Three references for the same verse? Yes, because it is a process that must happen over and over. I need Him every moment. Acknowledging my feelings forces me to turn to the Lord-I have to take my fear, worry and doubts to Him.

"My heart says of You, 'Seek His face!' Your face, LORD, I will seek." Psalm 27:8
So while my emotions may be in conflict, my heart is not. My foundation is solid as the Rock of Ages, and He isn't fazed by my turbulent thoughts. Nothing can tear me from His grasp. He is patient and loving with me, He wants me to bring my doubts and concerns to Him. He is, after all, the only One with the power to calm the storms.

"They...asked each other, 'Who is this? Even the wind and the waves obey Him!" Mark 4:41
This is my Savior and my God. My hope is secure, though my ship may be tossed. 

Friday, April 10, 2020

To Carson, On Your 12th Birthday


Dear Carson,
         Well, this year will surely be a memorable one! You had big plans for a joint birthday party with your buds (from the Chicken Nugget Gang) but instead we all got to shelter-in-place. However, you  have worked hard to have a positive attitude, and we planned to make the best of the day.  You are my extrovert, you love to be with your friends, so it ended up being a lovely surprise that your friends came to you, albeit to social distance from the sidewalk and across the park, but I think their efforts will be wonderful memories in time.

      You absolutely love hanging out with your friends and watching boy friendships is so fun. You are a leader amongst them (in part because you're a teeny bit bossy) mostly because they look up to you and trust you. You are mature for your age, and I am constantly impressed by your discernment. You really care about how people are feeling and you can frequently be found helping without being asked. You are very responsible, too, which is a quality every mother wishes for her children.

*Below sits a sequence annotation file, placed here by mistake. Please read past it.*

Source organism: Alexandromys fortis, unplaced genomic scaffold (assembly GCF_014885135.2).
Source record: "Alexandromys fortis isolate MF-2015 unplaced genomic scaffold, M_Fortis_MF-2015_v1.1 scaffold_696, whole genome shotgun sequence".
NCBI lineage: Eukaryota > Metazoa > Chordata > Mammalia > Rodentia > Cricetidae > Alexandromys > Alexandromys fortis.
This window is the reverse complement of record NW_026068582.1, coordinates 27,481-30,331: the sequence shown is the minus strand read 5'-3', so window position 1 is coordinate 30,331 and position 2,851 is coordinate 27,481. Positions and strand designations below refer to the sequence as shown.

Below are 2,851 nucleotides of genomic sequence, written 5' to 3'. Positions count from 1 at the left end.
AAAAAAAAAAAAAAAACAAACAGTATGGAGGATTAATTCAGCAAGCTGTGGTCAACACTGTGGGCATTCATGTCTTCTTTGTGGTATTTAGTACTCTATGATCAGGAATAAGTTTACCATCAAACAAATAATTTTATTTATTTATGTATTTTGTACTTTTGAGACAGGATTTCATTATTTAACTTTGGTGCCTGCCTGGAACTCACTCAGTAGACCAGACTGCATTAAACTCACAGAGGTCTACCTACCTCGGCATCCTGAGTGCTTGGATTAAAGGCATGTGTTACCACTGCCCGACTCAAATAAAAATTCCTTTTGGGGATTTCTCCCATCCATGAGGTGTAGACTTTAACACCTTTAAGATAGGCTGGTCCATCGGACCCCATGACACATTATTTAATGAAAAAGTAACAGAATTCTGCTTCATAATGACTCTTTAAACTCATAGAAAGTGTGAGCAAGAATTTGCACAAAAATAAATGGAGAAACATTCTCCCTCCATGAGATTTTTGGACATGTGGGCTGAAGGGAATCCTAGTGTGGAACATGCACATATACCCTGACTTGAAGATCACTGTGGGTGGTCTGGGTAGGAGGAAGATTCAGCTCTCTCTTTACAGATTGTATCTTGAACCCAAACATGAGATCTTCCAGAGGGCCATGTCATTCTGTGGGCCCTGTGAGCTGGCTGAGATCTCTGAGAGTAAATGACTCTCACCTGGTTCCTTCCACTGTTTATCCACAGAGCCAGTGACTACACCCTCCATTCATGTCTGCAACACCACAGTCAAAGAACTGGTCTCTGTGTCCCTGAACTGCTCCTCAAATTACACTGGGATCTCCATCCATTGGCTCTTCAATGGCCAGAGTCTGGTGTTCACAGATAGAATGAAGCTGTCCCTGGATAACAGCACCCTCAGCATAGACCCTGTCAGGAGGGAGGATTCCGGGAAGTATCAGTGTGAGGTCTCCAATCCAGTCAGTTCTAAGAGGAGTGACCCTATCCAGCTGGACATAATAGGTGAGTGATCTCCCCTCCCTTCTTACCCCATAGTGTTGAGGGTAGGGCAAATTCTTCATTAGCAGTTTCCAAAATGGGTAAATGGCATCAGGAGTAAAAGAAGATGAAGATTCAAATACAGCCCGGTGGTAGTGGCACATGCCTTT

You are "the world's youngest Boomer", a nickname we have affectionately given you this year due to your grousing about "freaking hippies", what you disdainfully call anyone who hasn't lived up to your standards. You were washing out the kitchen trashcan the other day and grumbling about the gum that had escaped the liner. It was kind of hilarious because you sounded like a dad. I love that you don't realize that most twelve year-old boys don't do those kinds of things willingly or without being reminded. 

    You have been robbed of a few things this year besides a birthday party, but I'm thankful for all the things you have been able to do. You really enjoyed basketball (with your friends, of course) this last winter and you are on track to finish your final year of T&T in Awana. You have managed to coax me into doing all four books with you-you challenge me to get better and it has been inspiring.

    Watching you love people well brings such joy to my heart. You love doting on the baby and toddler siblings of your friends, and you can carry on intelligent conversations with people of all ages. You have been helping in Children's Church all year, and you set an excellent example to the little people there. It is hard for me to believe that you will be in the youth group in the fall.